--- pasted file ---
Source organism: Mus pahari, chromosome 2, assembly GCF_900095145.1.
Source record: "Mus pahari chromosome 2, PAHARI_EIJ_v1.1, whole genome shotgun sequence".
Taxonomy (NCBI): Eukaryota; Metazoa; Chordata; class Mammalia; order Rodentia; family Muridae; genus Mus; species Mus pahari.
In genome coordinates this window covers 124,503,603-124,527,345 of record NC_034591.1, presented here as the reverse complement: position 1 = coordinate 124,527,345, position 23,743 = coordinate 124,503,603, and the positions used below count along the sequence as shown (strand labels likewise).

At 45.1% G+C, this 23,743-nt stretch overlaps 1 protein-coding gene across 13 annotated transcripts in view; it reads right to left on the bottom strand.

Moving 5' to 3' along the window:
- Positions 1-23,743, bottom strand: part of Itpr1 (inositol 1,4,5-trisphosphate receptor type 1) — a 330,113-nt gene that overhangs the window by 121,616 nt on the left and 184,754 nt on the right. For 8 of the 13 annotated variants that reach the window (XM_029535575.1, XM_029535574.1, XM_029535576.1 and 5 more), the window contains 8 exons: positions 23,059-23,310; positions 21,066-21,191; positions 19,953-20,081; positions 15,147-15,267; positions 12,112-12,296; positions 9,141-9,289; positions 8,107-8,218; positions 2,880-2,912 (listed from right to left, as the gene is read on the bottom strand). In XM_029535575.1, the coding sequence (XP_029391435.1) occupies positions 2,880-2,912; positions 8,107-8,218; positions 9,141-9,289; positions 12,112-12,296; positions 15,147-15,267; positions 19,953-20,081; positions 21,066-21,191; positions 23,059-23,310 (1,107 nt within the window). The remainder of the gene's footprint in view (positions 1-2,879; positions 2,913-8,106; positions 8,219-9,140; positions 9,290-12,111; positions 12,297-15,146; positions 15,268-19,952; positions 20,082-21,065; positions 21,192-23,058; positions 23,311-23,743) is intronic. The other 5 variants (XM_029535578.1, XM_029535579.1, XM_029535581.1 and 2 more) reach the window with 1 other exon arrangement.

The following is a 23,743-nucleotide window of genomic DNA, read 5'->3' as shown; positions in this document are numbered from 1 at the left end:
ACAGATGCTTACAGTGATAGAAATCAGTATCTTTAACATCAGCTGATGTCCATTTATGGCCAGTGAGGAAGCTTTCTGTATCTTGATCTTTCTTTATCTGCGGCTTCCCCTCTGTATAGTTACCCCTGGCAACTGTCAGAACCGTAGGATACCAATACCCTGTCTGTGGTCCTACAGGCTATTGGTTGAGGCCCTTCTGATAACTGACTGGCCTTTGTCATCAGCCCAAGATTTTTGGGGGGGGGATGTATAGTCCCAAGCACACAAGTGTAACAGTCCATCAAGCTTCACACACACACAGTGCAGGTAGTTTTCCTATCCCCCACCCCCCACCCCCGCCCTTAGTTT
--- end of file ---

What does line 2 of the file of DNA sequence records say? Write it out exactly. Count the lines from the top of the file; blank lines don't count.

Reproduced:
Source record: "Mus pahari chromosome 2, PAHARI_EIJ_v1.1, whole genome shotgun sequence".